Keeping to my perspective of part-time/Weekend MBA programs, financial aid for graduate students is a challenge because you are working while doing the program. The expectation is that your employer is sponsoring you for 100% of the cost or some portion of tuition.
For MBA students, financial aid can be categorized into these types: Loans, Grants & Scholarships, Veteran benefits, and Other. Most MBA students in part-time/weekend programs are receiving an employer tuition benefit. The amount can be 100% of tuition or a fixed amount. For example, Capital One gives a fixed amount of $5,250 per year.
All students should first complete the Free Application for Federal Student Aid (FAFSA). There are several types of federal student loans including Federal Direct PLUS loans, which are low-interest loans not based on financial need. Federal direct unsubsidized loans are also not based on financial need. Federal direct subsidized loans are based on financial need. The federal government pays the interest during in-school, grace, and deferment periods. Your bank or credit union may have additional loans for you to consider.
Grants & Scholarships
Grants are usually need-based and not repaid. They are difficult to get as a graduate student because they are mostly for undergrads. Scholarships may be need, merit, or affinity-based and are not repaid. Some programs have scholarships available for early-round applicants such as William & Mary’s 1693 scholarship.
For eligible vets, dependents, and select others, the GI Bill can be a material source of funding. If you are eligible, contact your school’s Military Student Service office right after you accept the offer of admission. Here is a LinkedIn article I wrote about military-friendly universities.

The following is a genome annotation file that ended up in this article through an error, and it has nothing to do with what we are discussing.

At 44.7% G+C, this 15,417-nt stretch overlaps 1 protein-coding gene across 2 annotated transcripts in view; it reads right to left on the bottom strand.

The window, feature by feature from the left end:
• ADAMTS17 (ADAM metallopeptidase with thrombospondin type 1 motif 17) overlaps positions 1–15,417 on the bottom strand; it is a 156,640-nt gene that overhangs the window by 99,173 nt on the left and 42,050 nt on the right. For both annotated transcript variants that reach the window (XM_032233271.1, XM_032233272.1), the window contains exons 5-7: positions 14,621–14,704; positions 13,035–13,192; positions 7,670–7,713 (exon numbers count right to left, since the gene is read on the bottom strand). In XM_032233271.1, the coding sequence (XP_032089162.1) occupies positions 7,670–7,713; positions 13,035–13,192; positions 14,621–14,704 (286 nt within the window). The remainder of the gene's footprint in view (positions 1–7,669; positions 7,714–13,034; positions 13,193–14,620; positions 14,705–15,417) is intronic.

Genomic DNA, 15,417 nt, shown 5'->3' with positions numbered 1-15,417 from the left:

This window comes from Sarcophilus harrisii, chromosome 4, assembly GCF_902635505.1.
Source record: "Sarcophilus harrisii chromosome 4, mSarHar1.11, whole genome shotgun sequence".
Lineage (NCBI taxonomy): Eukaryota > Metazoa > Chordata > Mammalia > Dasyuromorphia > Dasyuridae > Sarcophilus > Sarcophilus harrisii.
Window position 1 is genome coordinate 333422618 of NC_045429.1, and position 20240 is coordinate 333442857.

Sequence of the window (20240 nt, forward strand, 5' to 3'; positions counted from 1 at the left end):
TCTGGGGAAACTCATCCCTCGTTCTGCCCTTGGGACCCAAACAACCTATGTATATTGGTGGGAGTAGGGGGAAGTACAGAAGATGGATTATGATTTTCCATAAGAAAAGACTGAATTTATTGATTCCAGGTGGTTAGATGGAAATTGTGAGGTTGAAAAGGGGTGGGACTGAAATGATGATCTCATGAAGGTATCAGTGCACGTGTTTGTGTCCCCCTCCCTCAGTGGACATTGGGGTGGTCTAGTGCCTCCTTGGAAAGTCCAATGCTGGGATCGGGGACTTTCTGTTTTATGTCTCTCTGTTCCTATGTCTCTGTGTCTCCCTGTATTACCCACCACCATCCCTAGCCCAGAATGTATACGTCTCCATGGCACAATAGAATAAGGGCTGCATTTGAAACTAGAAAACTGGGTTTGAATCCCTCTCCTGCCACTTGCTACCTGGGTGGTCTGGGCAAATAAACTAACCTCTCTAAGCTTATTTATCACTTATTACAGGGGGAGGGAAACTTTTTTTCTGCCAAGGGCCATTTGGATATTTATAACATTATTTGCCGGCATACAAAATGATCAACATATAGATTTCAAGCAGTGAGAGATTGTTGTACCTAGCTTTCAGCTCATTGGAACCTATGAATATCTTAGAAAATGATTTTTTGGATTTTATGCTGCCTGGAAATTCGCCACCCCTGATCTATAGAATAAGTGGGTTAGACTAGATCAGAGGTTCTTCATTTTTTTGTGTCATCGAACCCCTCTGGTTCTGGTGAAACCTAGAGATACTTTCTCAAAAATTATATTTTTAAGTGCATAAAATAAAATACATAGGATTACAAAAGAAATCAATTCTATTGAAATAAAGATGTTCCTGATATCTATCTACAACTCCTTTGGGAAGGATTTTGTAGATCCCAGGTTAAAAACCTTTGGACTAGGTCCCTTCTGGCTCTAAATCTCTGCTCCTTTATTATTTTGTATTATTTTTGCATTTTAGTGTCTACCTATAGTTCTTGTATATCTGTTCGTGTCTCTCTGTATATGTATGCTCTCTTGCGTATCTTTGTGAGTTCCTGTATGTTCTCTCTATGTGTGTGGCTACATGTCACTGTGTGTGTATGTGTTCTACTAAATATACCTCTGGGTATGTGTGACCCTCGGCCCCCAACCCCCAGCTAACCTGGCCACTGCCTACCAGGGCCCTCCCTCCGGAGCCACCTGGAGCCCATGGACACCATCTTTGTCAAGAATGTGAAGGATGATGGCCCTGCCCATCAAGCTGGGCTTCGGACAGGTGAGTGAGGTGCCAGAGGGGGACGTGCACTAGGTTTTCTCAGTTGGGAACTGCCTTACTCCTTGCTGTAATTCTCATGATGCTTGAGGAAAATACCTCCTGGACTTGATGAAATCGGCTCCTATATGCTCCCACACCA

Some MBA programs offer fellowships which are like scholarships and are not repaid. Fellowships may provide special access to faculty and an independent study project. Graduate Assistantships can be a source of funding. Generally, these are merit-based and students will work in administrative units or with research faculty. Some private-sector industry associations have external scholarships. The IRS allows withdrawals from your IRA for educational purposes without a penalty. 529 accounts can be used for graduate school. Fulbright scholarships are coveted scholarships if your program is overseas.
There are lots of good resources on financial aid including US News & World Report, Poets & Quants, Investopedia, Edvisors, and SoFi.
3 thoughts on “Financial Aid for MBA programs”
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